There are two types of adoption: domestic and international. Domestic might seem like the “common” form of adoption amongst average Americans, but international adoption is on the rise. It’s not just for celebrities! Read the rest »
These days you can get almost anything on your phone. With just a tap on a screen, you can get food, buy a refrigerator, or send whatever your heart desires right to your doorstep. With each day, more items get added to the list.
Recently, a company named Adoptly tried applying this concept to adoption. The app functions like Tinder, a popular dating app. The app’s goal is to find the perfect child for those who are interesting in adopting. You can swipe right if you like the child or you can swipe left if you don’t. Read the rest »
It’s understandable that adoptive parents may want to put off or completely skip having the adoption conversation with their adopted child, especially after having made it through the lengthy adoption process. What if the child feels hurt, ashamed, or unwanted? What if he or she obsesses over finding his or her birth parents? Will the truth interfere with building a loving family relationship?
While the subject may stir up anxieties for many adoptive parents, most experts believe that adopted children greatly benefit from learning about his or her own life story as early as four or six years old. Author of Raising Adopted Children, Lois Ruskai Melina says that an open line of communication will ultimately help your adopted child grow into a self-assured adult. As difficult or uncomfortable as the subject may be, honesty will go a long way toward developing a stronger bond between you and your child.
Adoption can be a rewarding and life-altering event that allows couples or single parents to provide a safe, loving home to a child in need. However, making the decision to adopt and going through the process comes with a wide range of obstacles. If you are thinking about adopting, the following considerations may be helpful: Read the rest »
National Adoption Month has been celebrated in the month of November with events, campaigns, and activities to help build awareness of adoption and adoption-related issues. The specific focus this November is the adoption of children who are currently in foster care, and the focus was to find loving, permanent homes for foster children awaiting adoption. An Examiner.com news report states that presently there are more than 100,000 children in the foster care system in the U.S. waiting for permanent families, with 3,000 children in Philadelphia alone in need of permanent homes.
To celebrate National Adoption Month, a free event was held on November 19 in Philadelphia intended to be a public awareness campaign to underscore the need for children who need adoptive families. The event was a collaboration between the Philadelphia-based National Adoption Center and the University of Pennsylvania’s Wharton School of Business, and the event featured games, entertainment, interactive activities, and resource information for prospective families. Read the rest »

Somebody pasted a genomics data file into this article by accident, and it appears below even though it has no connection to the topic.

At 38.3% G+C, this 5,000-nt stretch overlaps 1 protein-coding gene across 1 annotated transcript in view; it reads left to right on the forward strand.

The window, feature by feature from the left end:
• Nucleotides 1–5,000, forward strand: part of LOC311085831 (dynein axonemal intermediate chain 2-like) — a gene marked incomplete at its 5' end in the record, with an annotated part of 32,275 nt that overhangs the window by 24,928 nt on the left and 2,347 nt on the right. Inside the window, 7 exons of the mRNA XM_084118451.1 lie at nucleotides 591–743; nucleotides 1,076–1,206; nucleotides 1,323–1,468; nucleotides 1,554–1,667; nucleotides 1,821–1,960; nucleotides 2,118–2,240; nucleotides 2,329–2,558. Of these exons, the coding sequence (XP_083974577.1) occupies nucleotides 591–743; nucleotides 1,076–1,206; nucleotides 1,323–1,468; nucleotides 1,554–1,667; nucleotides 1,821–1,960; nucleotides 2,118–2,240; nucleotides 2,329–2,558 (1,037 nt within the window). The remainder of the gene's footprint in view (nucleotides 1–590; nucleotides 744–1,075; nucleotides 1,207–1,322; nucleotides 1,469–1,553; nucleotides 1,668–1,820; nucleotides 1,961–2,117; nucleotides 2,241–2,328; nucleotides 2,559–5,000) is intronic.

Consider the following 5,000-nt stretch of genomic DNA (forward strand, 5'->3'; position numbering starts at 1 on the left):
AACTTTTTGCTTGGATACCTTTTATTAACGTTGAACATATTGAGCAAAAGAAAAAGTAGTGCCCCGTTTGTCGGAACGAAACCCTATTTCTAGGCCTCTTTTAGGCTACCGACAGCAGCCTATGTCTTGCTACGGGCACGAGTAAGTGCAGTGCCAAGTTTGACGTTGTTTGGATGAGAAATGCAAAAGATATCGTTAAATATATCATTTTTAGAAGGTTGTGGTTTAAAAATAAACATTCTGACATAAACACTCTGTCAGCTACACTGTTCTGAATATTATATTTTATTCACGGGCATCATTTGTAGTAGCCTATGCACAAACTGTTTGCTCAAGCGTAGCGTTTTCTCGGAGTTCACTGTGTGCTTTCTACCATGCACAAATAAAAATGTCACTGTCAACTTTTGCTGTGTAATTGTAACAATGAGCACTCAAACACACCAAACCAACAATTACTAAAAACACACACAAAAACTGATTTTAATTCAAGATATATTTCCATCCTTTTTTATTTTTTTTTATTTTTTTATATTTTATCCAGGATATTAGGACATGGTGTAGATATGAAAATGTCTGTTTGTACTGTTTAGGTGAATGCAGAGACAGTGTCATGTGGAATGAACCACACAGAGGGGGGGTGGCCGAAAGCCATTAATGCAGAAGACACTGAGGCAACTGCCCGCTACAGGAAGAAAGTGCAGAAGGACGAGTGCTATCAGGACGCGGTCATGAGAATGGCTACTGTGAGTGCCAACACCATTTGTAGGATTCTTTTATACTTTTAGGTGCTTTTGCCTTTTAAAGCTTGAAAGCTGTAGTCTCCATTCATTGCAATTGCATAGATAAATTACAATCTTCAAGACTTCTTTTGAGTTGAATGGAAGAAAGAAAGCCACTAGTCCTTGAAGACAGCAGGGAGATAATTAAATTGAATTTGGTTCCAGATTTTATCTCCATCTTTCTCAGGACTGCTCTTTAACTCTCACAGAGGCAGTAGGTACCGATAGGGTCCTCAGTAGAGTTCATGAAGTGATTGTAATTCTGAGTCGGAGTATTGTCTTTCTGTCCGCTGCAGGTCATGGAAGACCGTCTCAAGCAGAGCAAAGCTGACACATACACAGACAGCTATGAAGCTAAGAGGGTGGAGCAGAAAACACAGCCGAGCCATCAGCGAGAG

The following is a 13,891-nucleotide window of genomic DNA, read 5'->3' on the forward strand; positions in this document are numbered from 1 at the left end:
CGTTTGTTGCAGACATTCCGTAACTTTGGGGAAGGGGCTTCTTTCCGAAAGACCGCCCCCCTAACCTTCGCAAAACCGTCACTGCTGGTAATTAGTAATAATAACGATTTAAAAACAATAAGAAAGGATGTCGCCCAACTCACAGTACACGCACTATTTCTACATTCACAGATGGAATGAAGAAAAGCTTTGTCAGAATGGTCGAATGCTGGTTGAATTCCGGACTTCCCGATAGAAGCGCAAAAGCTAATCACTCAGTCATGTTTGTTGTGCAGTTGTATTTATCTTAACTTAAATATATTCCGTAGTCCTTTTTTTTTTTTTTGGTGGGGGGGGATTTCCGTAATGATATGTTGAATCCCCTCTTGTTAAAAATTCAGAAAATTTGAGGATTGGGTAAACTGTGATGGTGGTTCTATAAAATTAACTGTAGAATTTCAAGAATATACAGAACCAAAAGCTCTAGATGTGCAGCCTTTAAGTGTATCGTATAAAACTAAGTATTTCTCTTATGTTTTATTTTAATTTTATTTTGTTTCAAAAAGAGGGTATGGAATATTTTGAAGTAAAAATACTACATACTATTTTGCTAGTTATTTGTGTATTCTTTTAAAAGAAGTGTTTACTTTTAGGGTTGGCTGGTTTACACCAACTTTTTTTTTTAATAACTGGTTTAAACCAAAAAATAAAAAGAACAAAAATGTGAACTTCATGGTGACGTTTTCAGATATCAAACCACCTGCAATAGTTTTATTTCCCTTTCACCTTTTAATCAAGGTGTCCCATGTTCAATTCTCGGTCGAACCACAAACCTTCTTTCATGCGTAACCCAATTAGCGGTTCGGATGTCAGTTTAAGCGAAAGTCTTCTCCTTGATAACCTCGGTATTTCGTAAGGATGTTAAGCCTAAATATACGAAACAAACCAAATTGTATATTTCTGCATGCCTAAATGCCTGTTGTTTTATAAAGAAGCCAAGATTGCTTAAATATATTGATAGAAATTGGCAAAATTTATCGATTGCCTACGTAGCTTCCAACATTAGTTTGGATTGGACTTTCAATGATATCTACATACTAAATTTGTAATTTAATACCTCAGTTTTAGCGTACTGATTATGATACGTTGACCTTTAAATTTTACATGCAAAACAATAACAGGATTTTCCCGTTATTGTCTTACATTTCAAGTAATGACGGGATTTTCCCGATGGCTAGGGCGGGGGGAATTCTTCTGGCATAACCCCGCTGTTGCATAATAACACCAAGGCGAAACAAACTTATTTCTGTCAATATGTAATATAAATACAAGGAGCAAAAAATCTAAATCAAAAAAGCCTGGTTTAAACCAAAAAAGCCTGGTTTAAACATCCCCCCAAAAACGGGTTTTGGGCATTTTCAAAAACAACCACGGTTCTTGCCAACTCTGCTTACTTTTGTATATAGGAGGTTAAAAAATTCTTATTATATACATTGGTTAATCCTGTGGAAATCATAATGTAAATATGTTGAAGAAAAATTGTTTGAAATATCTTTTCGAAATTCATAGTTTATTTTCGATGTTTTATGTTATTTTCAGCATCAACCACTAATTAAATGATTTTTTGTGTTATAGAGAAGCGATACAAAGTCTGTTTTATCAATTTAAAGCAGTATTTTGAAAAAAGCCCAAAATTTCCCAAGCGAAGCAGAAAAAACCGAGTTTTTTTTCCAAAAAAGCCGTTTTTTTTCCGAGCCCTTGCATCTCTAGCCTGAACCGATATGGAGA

The 2010 law passed in Pennsylvania, formally called Pennsylvania Act 101, makes it easier to for Pennsylvania residents involved in adoptions to request information about the adoptee or birth parents. As reported by Montgomery News, this law allowed the state Department of Public Welfare to create the Pennsylvania Adoption Information Registry (PAIR), which keeps confidential information related to the social and medical history of children adopted in the state. Birth parents, adoptive parents, or adoptees can make updates to the registry at any time.
A Pennsylvanian can reach PAIR by calling (800) 227-0225, but the information is shared only if both parties agree to it. This can eliminate the uncomfortable situation that may occur when an adoptee calls a biological parent that does not wish to be contacted. At the request of the adoptee, an authorized representative is appointed to search for birth parents or relatives, and the birth parents must provide written consent. Under PA law, a “birth relative” can refer to a parent, sibling, grandparent, stepparent, uncle, or aunt of the child’s birth family. Read the rest »
A judge in Guatemala recently ordered a couple in America to return their adopted daughter back to her birth mother, reports CNN. According to the article, Survivors Foundation, a rights organization based in Guatemala City, supports the girls’ mother. In 2006, the group alleges the girl was kidnapped, then adopted and taken to the U.S. For many years, the girl’s parents have fought to get her back. Read the rest »